Books I've Read: 2019

Why We Sleep

by Matthew Walker, Ph. D

Why We Sleep was a wonderful book, that could be quite scary at times, exposing how terribly we all actually sleep! Myself included! Matthew Walker does a wonderful job presenting the reader with all kinds of scientific evidence regarding sleep as a society, and makes compelling arguments as to why we all need some more time in bed. The book has transformed my own personal sleeping habits, and I now ensure that no matter what I have at least 8-9 hours of sleep “opportunity time” in bed.

Digital Minimalism

by Cal Newport, Ph. D

This book delves deep into the epidemic of attention-hungry services, sites, and applications in our modern society. Newport outlined several ways to fight the attention conglomerate, and to be more deliberate about your technology usage if you do have to use the services. For example: Newport stated that for most of us there is a very small amount of time necessary to use a service to extract maximum value from that service. However, when you stay on the service too long and give the company “eyeball time,” then the company wins and gets to rewire your brain. My takeaway from Digital Minimalism is this: I now use a flip phone. I feel freed, no longer feeling the urge to check my phone on a minute-by-minute basis, and am able to pay more attention to the things in life that matter.

Da Vinci Code

by Dan Brown

I wasn’t able to put this one down, the entire way through the book. Brown ended each chapter with a cliffhanger, leaving me always wanting more. The ending was a bit disappointing, but the action throughout the book made up for it in what was in my opinion a very smart novel. I don’t intend to read Angels and Demons but I truly did enjoy this book.

Dopamine: The Molecule of More

by Daniel Z. Lieberman, M.D. and Michael E. Long

This book was super interesting, the authors both have classical medical training and really dive into how they believe dopamine affects us on an intrapersonal level all the way to a societal level. People with higher levels of dopamine tend to be more progressive and forward thinking, as well as controlling. While people with more of what the authors call “Here and Now” neurotransmitters are happier and more empathetic but scared of change and wish to preserve what they have. The authors detailed several studies and experiments highlighting differences in people based on these neurotransmitters, and really present the case that we are all not too different and we need different types of people to survive. This book can give you valuable perspective on the culture, political climate, and even your own close personal relationships.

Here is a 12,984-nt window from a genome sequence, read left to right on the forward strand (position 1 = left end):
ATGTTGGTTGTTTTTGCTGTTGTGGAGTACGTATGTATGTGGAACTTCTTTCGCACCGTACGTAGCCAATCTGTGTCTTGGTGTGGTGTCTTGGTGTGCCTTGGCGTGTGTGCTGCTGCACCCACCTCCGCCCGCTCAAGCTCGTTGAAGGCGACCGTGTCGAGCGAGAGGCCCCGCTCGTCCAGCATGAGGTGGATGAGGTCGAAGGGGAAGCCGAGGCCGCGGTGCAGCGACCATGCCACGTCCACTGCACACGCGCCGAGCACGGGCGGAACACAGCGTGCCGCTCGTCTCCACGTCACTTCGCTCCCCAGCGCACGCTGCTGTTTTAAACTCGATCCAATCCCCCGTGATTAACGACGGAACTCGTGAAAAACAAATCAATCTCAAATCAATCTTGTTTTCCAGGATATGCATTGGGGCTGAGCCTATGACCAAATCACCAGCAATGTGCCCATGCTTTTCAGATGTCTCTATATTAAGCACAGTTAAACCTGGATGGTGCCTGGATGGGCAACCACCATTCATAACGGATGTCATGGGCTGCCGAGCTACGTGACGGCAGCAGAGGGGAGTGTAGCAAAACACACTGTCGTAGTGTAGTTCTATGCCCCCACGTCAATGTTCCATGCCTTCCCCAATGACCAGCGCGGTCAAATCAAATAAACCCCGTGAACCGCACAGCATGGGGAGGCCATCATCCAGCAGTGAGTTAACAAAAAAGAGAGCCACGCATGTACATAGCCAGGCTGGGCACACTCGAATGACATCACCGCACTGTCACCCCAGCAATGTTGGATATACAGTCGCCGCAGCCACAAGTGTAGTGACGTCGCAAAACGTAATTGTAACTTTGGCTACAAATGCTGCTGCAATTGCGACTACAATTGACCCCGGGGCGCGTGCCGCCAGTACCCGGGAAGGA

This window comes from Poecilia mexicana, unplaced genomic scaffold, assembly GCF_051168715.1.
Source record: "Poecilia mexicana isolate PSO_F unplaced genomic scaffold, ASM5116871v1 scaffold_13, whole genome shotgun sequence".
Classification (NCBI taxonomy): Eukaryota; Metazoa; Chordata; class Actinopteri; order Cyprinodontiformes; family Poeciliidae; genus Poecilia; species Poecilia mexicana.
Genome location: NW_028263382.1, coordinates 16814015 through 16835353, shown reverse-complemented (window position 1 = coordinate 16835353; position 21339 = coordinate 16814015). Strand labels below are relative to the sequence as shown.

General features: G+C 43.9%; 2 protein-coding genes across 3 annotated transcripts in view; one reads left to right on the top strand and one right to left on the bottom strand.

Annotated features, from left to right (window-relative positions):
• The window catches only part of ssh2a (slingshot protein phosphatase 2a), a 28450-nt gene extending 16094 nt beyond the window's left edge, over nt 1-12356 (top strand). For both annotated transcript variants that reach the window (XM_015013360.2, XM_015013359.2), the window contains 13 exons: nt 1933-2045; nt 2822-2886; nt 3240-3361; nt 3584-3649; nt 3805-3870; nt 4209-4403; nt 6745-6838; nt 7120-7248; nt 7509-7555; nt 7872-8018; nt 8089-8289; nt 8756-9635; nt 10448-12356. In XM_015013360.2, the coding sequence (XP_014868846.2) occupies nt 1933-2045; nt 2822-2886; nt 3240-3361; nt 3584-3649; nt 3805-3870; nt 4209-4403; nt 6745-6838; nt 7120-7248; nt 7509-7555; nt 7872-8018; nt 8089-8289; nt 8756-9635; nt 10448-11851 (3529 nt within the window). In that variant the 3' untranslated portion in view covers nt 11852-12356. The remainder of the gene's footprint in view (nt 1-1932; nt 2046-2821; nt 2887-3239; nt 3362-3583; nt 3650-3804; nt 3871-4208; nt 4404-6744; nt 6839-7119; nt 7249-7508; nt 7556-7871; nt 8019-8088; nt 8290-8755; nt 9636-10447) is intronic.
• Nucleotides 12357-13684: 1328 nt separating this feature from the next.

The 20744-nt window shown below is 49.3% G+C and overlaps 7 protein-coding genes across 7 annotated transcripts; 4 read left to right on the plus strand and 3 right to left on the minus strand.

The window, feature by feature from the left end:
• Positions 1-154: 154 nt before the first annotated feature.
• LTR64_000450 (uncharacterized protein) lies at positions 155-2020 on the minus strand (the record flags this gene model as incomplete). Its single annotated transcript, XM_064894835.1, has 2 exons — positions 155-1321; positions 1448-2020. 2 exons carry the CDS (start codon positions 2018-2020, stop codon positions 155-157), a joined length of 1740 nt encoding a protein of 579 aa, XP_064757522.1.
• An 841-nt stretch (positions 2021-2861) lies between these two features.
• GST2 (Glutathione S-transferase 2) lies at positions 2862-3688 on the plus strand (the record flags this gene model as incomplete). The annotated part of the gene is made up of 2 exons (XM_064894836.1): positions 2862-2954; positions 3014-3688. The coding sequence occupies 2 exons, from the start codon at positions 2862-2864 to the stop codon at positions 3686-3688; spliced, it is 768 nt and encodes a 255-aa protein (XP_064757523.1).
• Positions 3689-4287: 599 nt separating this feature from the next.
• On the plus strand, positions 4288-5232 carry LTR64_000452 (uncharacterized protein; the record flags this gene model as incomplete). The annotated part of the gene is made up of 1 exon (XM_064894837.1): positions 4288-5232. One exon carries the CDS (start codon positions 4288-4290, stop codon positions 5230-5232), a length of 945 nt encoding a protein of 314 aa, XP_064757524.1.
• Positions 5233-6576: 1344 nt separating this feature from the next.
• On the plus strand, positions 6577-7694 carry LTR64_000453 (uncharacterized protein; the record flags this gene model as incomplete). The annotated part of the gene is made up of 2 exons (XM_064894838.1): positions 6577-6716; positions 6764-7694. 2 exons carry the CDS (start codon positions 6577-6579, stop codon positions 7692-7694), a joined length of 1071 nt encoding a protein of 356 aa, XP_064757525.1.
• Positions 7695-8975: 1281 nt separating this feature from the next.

Atomic Habits

by James Clear

Atomic Habits presents a methodology for building habits by adhering to Clear’s laws. These laws help to drive home change at an “Atomic” level, which eventually is supposed to build up to the point that one is truly living the life they desire based on the sum of these small habits. At the beginning, one practices the “two minute” rule, which is to do two minutes of some activity that is related to one’s goal and do it every day. At the end, one is accomplishing one’s goals by having accumulated all of the smaller habits to get there. Also, Clear argues that habits are based on identity, and if we see ourselves as a particular kind of person, we are more likely to do behaviors that match that identity.

A Walk in the Woods

by Bill Bryson

A Walk in the Woods is a man’s humorous account of walking large swathes of the Appalachian trail with his out-of-shape vagrant friend Stephen Katz. I read this book due to my own desire to eventually hike the trail, and what I took from it is that I will really come to appreciate the beauty of nature while I’m out there. Bryson also talentfully writes about the state of America and consumerism, and how interesting the juxtaposition of ice cream stands and gift shops by the Appalachian Trail in certain areas is. He writes of people in “baseball caps and basketball shorts” that are overweight enjoying their ice cream in small town America, while he and his friend are passing through intending to walk 2200 miles. Also, he is appalled at how much Americans don’t walk, and is even told by a man in one town when asking for directions that the store is “about a mile and a half away,” which Bryson replies to saying that he doesn’t need a car, he can walk that.

Acceptable Risk

by Robin Cook

Acceptable Risk is a book that is set in the 1990s with a brilliant scientist that synthesizes a new drug based on mold found in the remains of his girlfriend’s ancestor who was executed as part of the Salem Witch Trials. Cook sought to take on the ethics around personality altering drugs and in my opinion did a great job of it. He really highlights through his fiction how much we can’t possibly know about personality-altering drugs, and that despite everything seeming fine there could be side effects that can’t be explained since we don’t know enough about the human brain.


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